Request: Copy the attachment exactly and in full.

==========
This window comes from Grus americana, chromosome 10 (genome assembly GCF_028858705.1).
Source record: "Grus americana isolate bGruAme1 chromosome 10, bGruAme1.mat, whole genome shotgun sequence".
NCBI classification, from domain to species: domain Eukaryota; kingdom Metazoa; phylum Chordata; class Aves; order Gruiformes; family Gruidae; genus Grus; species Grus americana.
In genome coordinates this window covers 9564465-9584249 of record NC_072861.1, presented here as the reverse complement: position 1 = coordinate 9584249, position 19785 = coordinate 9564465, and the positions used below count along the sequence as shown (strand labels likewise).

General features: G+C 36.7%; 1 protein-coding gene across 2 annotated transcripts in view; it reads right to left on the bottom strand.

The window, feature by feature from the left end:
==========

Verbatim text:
This window comes from Grus americana, chromosome 10 (genome assembly GCF_028858705.1).
Source record: "Grus americana isolate bGruAme1 chromosome 10, bGruAme1.mat, whole genome shotgun sequence".
NCBI classification, from domain to species: domain Eukaryota; kingdom Metazoa; phylum Chordata; class Aves; order Gruiformes; family Gruidae; genus Grus; species Grus americana.
In genome coordinates this window covers 9564465-9584249 of record NC_072861.1, presented here as the reverse complement: position 1 = coordinate 9584249, position 19785 = coordinate 9564465, and the positions used below count along the sequence as shown (strand labels likewise).

General features: G+C 36.7%; 1 protein-coding gene across 2 annotated transcripts in view; it reads right to left on the bottom strand.

The window, feature by feature from the left end: